Mark Ruffalo as Paul Hatfield, the owner of an organic foods restaurant who likes women, but also his freedom. He was the anonymous sperm donor for both children.
Mia Wasikowska as Joni Allgood, who has recently turned 18 and is set to leave for college. She is Lasers older sister.
Josh Hutcherson as Laser Allgood, the 15-year-old son who asks Joni to help him meet their biological father.
Yaya DaCosta as Tanya, an employee and occasional lover of Pauls.
Eddie Hassell as Clay, a friend of Laser; Nic and Jules think hes unstable.
Zosia Mamet as Sasha, a close friend of Joni.
Kunal Sharma as Jai, a close friend of Joni.
Lisa Cholodenko and Blumberg began outlining the script in late 2004, based in part on some aspects of her life. The project was helped to get off the ground by the caliber of actors who agreed to join, first Julianne Moore, followed by Mark Ruffalo and Annette Bening. Cholodenko stated, "People really admired what Stuart [Blumberg] and I got on the page but there was a fear factor regarding how the film was going to make money, as the subject matter is tricky." The film nearly got the green-light in 2006, but Cholodenko postponed the project after she became pregnant by way of an anonymous sperm donor. After giving birth, she resumed work on the film and won financing from three major investors, including the French distributor UGC.
Principal photography was completed in 23 days in Los Angeles in July 2009. The film was made for approximately $4 million. The filmmakers rushed to finish the post-production in time for the Sundance Film Festival, where it was admitted after the deadline for competitive entries. On January 25, 2010 the film had its premiere, becoming one of the festivals breakout hits. A few days later, Focus Features acquired the distribution rights for $4.8 million. At the 60th Berlinale the film won a Teddy Award. The film closed the 2010 Sydney Film Festival and opened the Los Angeles Film Festival.
Box office performance
Opening in limited release at seven theaters, The Kids Are All Right grossed $491,971 in its first weekend. At $70,282 per theater, the film scored the highest average gross in 2010 as of mid-July 2010. It expanded to 38 theaters on July 16, then 201 on July 23, and finally 847 on July 30. As of December 20, 2010, the film grossed a total of $34,705,850 worldwide.
The film was released to universal acclaim from critics. Review aggregator Rotten Tomatoes reports that 93% of critics have given the film a positive review based on 205 reviews. The sites consensus is that "Worthwhile as both a well-acted ensemble piece and as a smart, warm statement on family values, The Kids Are All Right is remarkable." Metacritic, which assigns a weighted average score out of 1–100 reviews from film critics, has a rating score of 86 based on 38 reviews, with the film in the "universal acclaim" category. The film appeared on 39 critics top ten movie lists for the year 2010. Anthony Quinn of The Independent and Elizabeth Weitzman of the Daily News both listed it as the best film of the year, while four other critics picked it as the second best movie of the year.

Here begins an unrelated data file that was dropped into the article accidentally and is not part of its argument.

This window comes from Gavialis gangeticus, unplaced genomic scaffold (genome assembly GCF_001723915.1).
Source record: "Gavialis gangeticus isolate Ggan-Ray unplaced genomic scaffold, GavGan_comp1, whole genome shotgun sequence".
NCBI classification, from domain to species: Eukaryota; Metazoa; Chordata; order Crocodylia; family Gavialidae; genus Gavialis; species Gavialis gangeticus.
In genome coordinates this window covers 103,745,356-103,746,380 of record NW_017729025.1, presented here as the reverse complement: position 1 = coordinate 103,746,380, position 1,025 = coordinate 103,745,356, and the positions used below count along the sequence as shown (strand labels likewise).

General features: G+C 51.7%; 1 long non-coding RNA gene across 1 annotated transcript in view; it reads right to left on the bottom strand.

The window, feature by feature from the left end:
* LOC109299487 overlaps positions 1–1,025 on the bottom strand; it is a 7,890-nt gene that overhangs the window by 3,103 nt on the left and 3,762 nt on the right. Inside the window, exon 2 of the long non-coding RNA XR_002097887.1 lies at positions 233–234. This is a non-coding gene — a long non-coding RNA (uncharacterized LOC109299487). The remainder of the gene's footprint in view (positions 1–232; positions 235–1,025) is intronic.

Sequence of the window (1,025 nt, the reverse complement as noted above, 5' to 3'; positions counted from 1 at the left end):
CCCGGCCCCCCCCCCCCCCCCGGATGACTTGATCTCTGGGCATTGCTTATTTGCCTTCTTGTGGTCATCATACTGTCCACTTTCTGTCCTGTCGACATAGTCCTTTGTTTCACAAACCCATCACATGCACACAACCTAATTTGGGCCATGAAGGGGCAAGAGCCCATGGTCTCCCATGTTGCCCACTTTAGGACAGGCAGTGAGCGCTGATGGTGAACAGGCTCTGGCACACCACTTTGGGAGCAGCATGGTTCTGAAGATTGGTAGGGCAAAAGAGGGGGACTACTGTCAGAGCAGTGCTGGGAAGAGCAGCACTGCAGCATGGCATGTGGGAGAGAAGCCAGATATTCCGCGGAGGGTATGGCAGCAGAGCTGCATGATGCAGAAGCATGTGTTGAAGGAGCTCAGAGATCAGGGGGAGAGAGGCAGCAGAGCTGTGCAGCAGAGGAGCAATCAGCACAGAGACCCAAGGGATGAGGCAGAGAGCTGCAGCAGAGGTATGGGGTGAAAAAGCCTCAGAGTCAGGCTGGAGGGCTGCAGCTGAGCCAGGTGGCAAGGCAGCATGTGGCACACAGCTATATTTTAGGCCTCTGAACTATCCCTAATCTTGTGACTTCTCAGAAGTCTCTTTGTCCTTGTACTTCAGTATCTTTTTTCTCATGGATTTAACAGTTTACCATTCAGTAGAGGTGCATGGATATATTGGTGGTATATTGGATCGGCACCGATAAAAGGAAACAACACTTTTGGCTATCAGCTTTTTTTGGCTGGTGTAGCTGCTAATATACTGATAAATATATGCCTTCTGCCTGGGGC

Annette Bening won the Golden Globe Award for Best Actress – Motion Picture Musical or Comedy, and the film won the Golden Globe Award for Best Motion Picture - Musical or Comedy. Nominations were also given to Julianne Moore for Best Actress and Lisa Cholodenko and Stuart Blumberg for Best Screenplay. Moore and Bening were both nominated for the BAFTA Award for Best Actress in a Leading Role, and Mark Ruffalo was nominated for the BAFTA Award for Best Actor in a Supporting Role. Cholodenko and Blumberg were also nominees for Best Original Screenplay. The film was nominated for Best Picture at the 83rd Academy Awards. Bening and Ruffalo were nominated for Best Actress and Best Supporting Actor respectively. Cholodenko and Blumberg were also nominated for Best Original Screenplay. Laura Rosenthal and Liz Dean won the Artios Award for Outstanding Achievement in Casting - Feature - Studio or Independent Comedy, given by the Casting Society of America.
Saving Face (2004). I Do (2012). Annette Bening appears in The Kids Are All Right and American Beauty. But Im a Cheerleader (1999). Annette Bening appears in The Kids Are All Right and Running with Scissors.
Top ten lists
The Kids Are All Right was listed on many critics top ten lists.
1st – Michael Phillips, Chicago Tribune
1st – Elizabeth Weitzman, New York Daily News
1st – Rafer Guzman, Newsday
2nd – Lisa Schwarzbaum & Owen Gleiberman, Entertainment Weekly
2nd – Joe Neumaier, New York Daily News
2nd – Anne Thompson & Caryn James, Indiewire
3rd – Ty Burr, Boston Globe
3rd – Lisa Kennedy, Denver Post
4th – Richard Roeper, Chicago Sun-Times
4th – David Ansen, Newsweek
4th – Betsy Sharkey, Los Angeles Times
5th – Peter Travers, Rolling Stone
5th – A.O. Scott, The New York Times
6th – Gregory Ellwood, HitFix
7th – Joshua Rothkopf, Time Out New York
7th – Phillip French, The Observer
8th – Ann Hornaday, Washington Post
8th – Stephen Holden, The New York Times
8th – Kirk Honeycutt, The Hollywood Reporter
9th – Roger Ebert, Chicago Sun-Times
9th – Todd McCarthy, The Hollywood Reporter
9th – Mick LaSalle, San Francisco Chronicle
10th – Peter Knegt, Indiewire
10th – Andrew OHehir, Salon.com
Top 10 (listed alphabetically, not ranked) – Joe Morgenstern, The Wall Street Journal
Top 10 (listed alphabetically, not ranked) – Carrie Rickey & Steven Rea, Philadelphia Inquirer
Top 10 (listed alphabetically, not ranked) – Dana Stevens, Slate